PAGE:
This diminutive little pansy known to all as Jonny-jump-up, love in idleness or herb trinity is call heartsease because it is said to mend a broken heart. Shakespeare makes reference to this in A Midsummer Night’s dream. Oberon dispatches Puck to gather the “little western flower that maidens call Love-in-idleness”. Cupid’s arrow falls upon the plant that is “before milk-white, now purple with love’s wound”. Oberon and Puck are able to control the fate of other characters in the play by using heartsease; “on sleeping eyelids laid, will make or man or woman madly dote upon the next live creature that it sees.”
The scientific name Viola tricolor tells us it is from the family violaceae (the violets) and tricolor because it is usually purple yellow and white. Violas are a close relative, but all of our wonderful longer lived pansies were developed from this plant. Pansy comes from the French – Pensee meaning thought or remembrance. Here is why in Shakespeare’s Hamlet Ophelia says “There’s pansies, that’s for thoughts”.
Some say all pansies can be called heartsease, but viola tricolor is the original one. Pansies are among our edible flowers and are sometimes candied on fancy deserts, frozen into ice-cubes or thrown into salads.
They have been used forever as a mild treatment for pertussis and bronchitis due to their expectorant properties; cystitis, polyuria and dysuria due to their diuretic properties, and they are also a mild laxative, so don’t eat too many of these little cuties on your salad. They also contain salicylic acid, salicylates and rutin, so they have anti-inflammatory properties and can be used to treat gout and rheumatoid arthritis.
Used as a compress or ointment they treat eczema, psoriasis and acne. Although they are usually used in combination with other plants by herbalists, this is truly an amazing little plant.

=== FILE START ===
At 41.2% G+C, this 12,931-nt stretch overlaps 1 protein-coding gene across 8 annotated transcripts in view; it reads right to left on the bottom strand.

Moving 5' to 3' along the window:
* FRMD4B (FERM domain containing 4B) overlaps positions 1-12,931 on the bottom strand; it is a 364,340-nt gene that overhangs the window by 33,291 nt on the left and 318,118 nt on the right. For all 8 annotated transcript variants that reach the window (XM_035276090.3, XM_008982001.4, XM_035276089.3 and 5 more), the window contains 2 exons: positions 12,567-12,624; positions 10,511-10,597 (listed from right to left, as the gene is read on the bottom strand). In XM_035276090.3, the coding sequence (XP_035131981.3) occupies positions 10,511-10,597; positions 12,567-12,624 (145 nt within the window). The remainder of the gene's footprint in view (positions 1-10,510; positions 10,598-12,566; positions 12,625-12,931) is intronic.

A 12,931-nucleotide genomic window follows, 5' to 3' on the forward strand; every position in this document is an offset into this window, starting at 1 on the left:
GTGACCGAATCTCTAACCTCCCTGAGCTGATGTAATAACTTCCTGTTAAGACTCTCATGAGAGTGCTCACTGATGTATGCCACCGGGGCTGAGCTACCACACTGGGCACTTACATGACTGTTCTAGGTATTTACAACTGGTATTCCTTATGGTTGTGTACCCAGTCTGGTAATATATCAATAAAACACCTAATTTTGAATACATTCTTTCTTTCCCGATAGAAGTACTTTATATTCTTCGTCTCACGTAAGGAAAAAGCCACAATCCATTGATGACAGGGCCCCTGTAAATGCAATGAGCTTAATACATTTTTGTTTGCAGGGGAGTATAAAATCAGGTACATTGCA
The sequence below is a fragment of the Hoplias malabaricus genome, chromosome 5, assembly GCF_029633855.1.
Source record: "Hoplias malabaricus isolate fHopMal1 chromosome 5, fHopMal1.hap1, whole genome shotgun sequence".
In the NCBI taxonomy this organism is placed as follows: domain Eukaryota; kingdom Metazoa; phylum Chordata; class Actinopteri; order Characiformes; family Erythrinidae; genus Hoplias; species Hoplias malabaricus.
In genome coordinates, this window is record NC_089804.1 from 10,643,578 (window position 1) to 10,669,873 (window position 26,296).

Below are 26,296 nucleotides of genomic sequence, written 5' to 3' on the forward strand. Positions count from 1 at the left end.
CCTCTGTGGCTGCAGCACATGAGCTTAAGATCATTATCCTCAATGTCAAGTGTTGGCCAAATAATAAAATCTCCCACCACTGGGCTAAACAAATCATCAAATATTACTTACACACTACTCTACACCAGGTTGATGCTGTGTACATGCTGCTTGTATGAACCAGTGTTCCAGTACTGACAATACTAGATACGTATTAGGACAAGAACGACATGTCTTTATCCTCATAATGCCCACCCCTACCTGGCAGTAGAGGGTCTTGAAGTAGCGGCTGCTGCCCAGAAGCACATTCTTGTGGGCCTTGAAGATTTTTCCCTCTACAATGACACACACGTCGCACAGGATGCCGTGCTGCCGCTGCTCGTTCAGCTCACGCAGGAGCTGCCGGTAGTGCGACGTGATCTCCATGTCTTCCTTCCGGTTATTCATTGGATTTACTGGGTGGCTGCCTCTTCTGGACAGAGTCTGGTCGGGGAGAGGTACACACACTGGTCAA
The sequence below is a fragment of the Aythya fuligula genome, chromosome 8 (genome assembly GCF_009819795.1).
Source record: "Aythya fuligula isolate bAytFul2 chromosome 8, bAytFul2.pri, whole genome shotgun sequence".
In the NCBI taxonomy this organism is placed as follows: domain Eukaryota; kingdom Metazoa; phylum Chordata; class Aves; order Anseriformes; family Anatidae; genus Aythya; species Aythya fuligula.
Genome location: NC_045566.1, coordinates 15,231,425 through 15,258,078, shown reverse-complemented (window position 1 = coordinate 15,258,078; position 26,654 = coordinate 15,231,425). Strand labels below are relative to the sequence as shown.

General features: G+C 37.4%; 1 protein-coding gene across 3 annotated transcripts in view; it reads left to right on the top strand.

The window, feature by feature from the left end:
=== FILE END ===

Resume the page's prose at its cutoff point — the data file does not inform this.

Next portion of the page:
So, what is the secret of growing Heartsease? There is none! Just ignore it and it will “jump up”. The fancier pansies will self-sow too, and will sometimes, but not always come true to seed. Of course you can find them at any garden center in early spring, but if you want a certain variety you may want to consider growing your own. If you do, keep these tips in mind; first start with fresh seed. Start early, I usually try to get mine going as soon after the holidays as I can. They take 6-8 weeks to be large enough and can be set out quite early, as they are frost tolerant. As with any seed starting use a soilless mix and keep them moist with bottom watering. But this difference with pansies; they should be kept cool (like about 65 degrees). No bottom heat for these darlings. Another difference from many flower seeds is that they need darkness to germinate, so cover them with a little soil and throw the daily news on top of them until they sprout, then bring them into the light. Lastly, my favorite tip, grow them through spring as most people do, but then when summer comes and they start getting leggy and not so beautiful, don’t pull them out. Instead cut them waaaaaay back. They will all but disappear under your other flowers, but then in fall they will jump-up again for 3 more months of cuteness.
Walter Savage Landor says it all in this little poem.
There is a flower I wish to wear,
But not until first worn by you,
Heartsease of all earth’s flowers most rare;
Bring it; and bring enough for two.
Some may call this plant a “lawn weed”. But how can you not love a cute little plant that requires no care and heals a broken heart?